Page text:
Every bit of land that can be farmed, is -- mostly with tea. Only rocky outcroppings and the steepest slopes are forested.
An elderly lady, staying with her children in America: "In America, nothing has any taste - fruits, vegetables, even chicken. They grow everything with chemicals. I come here, and I can taste everything."
Sunday morning, 8:30: I walked behind All Saints Church and down Figure of Eight Road. All the shops were closed -- most of them connected to the tea industry. A group of ten young men trooped into a shopfront marked BAR, then immediately backed out again and sat on the curb laughing, to wait (I assume) for 9:00 a.m. opening time.
Birds: bulbuls, sparrows, flowerpeckers, pigeons, mynahs, seven rishis
What soft names: Coonoor. Ooty. A signboard for Oopoottil Trading Co.
We visited Beulah Farm, which grows herbs and fruits, and sells its own fruit jam. The road went up and up, over a steep hump, and then down, down down, until R asked if we were going to end up in Mettupalayam, on the plain. When we reached the place I went in alone; R stayed in the car, not interested. It was Sunday, and a small village church nearby - gaudy, decked with pennants - was broadcasting loud recorded hymns.
I walked down a flight of steps to a small house, or rather a series of huts, I think - it was hard to make it out - facing a very small open area of dirt. In that area were several birdhouses crowded with gorgeous white fantail pigeons, who perched there or hopped down to walk around on the ground; a couple of muscovy ducks; a sleepy dog.
The owner was Eapen Jacob, 81 years old, a Syrian Christian from Kerala -- tall, thin, with a long pale face, thin white hair, smiling. Or rather, "God is the owner - I'm only in charge." E welcomed me, and showed me around the rows of herbs, plucked sprigs for me - thyme, chives, lemon balm, lad's-love. There was rhubarb, and strawberries, and some fruit trees, on about 2 acres of land. He doesn't use pesticides, or chemical fertilisers; he keeps a few bees to pollinate the flowers. He told me twice that 'Beulah' means god's gift, and that he treats it as such. He behaved as though I were a welcome guest, not an idle tourist seeking diversion.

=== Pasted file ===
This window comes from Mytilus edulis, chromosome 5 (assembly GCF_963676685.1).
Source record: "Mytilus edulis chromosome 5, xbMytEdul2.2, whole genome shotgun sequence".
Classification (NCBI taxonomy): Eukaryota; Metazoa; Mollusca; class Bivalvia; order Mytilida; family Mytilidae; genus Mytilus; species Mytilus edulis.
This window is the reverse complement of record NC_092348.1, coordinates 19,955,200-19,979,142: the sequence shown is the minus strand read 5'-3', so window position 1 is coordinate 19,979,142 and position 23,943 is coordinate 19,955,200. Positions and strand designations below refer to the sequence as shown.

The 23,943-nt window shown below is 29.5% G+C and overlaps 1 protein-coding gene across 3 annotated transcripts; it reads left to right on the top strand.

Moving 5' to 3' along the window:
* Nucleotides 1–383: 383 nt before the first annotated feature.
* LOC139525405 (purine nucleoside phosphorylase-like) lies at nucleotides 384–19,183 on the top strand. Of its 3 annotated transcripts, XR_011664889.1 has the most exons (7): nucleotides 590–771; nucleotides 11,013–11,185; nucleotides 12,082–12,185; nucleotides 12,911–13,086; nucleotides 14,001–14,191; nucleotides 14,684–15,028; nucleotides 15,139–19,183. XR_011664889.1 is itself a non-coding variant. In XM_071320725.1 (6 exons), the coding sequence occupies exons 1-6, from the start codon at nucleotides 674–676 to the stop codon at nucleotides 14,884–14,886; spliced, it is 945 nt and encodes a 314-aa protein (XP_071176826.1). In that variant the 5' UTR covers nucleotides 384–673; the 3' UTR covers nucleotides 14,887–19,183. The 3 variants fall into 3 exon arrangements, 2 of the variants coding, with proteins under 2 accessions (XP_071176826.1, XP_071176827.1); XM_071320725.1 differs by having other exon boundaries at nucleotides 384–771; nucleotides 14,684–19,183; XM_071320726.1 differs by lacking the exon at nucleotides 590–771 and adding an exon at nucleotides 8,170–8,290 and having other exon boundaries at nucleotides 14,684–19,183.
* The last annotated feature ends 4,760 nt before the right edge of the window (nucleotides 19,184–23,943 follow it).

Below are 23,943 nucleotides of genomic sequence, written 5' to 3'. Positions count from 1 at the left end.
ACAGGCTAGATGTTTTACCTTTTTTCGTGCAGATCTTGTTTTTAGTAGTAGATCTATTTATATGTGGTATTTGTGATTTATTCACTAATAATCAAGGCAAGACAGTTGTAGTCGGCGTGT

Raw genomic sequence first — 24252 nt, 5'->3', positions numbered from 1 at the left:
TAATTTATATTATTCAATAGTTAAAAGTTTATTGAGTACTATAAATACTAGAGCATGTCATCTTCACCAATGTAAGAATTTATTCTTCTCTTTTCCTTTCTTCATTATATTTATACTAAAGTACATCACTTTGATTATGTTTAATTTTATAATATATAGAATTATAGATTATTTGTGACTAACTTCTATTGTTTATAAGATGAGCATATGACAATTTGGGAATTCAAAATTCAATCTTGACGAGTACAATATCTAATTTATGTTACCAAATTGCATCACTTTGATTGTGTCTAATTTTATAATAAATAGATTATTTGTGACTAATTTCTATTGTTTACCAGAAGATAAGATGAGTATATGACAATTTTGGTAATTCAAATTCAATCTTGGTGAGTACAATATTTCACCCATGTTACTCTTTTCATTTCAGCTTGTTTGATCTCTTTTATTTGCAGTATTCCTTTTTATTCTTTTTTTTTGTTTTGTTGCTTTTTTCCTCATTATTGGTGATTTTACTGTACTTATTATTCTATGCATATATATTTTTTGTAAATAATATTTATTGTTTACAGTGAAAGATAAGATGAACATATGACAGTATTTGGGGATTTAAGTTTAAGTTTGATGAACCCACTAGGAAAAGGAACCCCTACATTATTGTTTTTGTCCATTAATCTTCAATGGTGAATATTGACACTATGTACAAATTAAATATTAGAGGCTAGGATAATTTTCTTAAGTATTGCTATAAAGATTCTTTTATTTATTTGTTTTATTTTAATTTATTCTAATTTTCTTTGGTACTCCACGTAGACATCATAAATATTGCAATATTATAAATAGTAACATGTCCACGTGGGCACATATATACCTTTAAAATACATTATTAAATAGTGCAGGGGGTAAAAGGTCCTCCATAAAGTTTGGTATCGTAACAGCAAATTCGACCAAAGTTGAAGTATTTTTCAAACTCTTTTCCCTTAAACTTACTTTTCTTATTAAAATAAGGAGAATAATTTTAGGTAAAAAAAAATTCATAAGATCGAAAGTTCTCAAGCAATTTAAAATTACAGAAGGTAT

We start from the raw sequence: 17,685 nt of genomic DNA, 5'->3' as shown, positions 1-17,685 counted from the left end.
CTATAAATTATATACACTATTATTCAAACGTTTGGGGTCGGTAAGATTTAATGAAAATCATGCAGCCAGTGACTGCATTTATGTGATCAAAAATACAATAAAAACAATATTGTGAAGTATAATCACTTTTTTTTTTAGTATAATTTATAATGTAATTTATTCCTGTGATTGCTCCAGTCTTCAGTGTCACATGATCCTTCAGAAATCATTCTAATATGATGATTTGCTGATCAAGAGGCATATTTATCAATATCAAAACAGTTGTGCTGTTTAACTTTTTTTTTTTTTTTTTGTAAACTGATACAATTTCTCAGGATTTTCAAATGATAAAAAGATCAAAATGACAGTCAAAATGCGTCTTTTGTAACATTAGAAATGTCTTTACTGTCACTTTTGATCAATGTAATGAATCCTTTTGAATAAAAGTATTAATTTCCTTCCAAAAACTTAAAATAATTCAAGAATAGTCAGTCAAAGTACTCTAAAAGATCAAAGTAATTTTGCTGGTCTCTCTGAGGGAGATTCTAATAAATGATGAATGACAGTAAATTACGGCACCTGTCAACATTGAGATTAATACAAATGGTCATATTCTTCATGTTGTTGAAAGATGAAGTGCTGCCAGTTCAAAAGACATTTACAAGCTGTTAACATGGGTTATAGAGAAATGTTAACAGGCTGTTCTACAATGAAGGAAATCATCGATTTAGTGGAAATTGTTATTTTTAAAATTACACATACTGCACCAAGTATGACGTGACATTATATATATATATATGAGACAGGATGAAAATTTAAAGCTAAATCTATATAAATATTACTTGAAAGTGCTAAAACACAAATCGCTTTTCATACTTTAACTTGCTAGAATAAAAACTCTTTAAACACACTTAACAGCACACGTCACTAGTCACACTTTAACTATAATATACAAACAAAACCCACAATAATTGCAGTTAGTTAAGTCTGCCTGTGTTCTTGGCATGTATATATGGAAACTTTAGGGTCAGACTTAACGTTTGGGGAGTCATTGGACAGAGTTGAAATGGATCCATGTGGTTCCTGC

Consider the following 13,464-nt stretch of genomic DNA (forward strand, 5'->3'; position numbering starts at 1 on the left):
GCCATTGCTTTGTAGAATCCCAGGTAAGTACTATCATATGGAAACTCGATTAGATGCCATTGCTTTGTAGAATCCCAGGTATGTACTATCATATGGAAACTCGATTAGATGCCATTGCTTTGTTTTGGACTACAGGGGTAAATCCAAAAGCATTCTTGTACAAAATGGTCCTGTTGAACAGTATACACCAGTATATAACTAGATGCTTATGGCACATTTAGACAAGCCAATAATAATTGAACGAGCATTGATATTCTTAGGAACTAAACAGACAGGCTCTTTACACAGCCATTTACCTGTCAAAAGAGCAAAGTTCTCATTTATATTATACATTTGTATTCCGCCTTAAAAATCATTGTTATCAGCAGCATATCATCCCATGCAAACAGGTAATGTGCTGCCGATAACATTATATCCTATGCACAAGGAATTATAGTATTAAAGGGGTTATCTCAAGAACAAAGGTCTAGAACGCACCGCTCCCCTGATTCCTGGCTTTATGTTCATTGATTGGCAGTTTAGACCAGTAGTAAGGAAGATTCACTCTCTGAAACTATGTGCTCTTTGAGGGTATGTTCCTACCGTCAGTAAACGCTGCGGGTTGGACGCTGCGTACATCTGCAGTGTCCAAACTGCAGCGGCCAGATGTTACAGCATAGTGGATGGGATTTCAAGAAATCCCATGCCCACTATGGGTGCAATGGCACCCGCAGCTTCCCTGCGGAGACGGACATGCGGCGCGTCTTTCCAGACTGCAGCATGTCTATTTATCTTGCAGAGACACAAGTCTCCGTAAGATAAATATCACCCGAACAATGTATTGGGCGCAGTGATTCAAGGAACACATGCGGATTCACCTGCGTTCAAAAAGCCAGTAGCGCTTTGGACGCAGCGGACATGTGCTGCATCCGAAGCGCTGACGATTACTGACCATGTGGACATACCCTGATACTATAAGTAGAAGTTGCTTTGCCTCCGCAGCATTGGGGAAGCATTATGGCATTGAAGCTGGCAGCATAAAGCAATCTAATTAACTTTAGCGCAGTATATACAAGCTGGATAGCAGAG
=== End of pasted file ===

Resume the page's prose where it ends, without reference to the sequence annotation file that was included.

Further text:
I was impressed with his sincerity and openness. I felt that he should meet R, so I said that I would call him in. E immediately went with me to invite him. We sat down in one of the small rooms and chatted. Then E said something about God - that everything is in His hands, perhaps. R said that there is no god, or if there is, he's absconding. E became very interested, and the two of them got into an intense conversation. I sat on the doorstep, sketching and listening.
Several children stopped to look at what I was drawing. I asked the dog's name - Jimmy. They laughed to see that I had drawn him, and that I wrote his name over the drawing.
E and R talked for about an hour, E insisting that there must be an intelligence behind the universe - but mildly. He paid close attention to R's arguments, in spite of their opposition to his own beliefs. He was looking for answers. And he was a little confused, because he was old.
Eventually we had to go. I bought some jam: Rhubarb, rhubarb-strawberry, orange marmalade; and E gave me plants as a gift to take back: chives, thyme, lads-love, spearmint. He was reluctant to take money for the jam - later, at the hotel, someone told me, "Eapen doesn't care for money - when you pay him for his jams he doesn't even take the money with his right hand. He takes it in his left hand and just throws it aside."
As he walked us back to the car, E was emotional, hugged R, said that he was an exceptional person. We all had tears in our eyes. I'm not explaining properly why he impressed me so much. I think he seemed to be a kind of holy innocent, with his beliefs, and his herbs, and his birds…
I said to him, inanely, "You seem to be a happy man." He opened his eyes wide in surprise, and said, "No! I have a question mark rising behind my head, not an exclamation mark - I am searching in the wilderness."
But R was making him laugh, too - he had a sense of humour. As R was getting in the car he said, "You have touched my heart. It is rare to meet such a good and decent person. I feel sorry for you - you need someone to protect you. Good luck." Then when we sat in the car, E tapped on R's window. When R opened it he said, grinning, "You mean you do believe in something? There is such a thing as luck?" R said, "No! You caught me! As soon as I said it I realised it was a mistake. I was hoping you hadn't heard me, but you did - it was the only lie of the day." Then they clasped hands, and we drove away.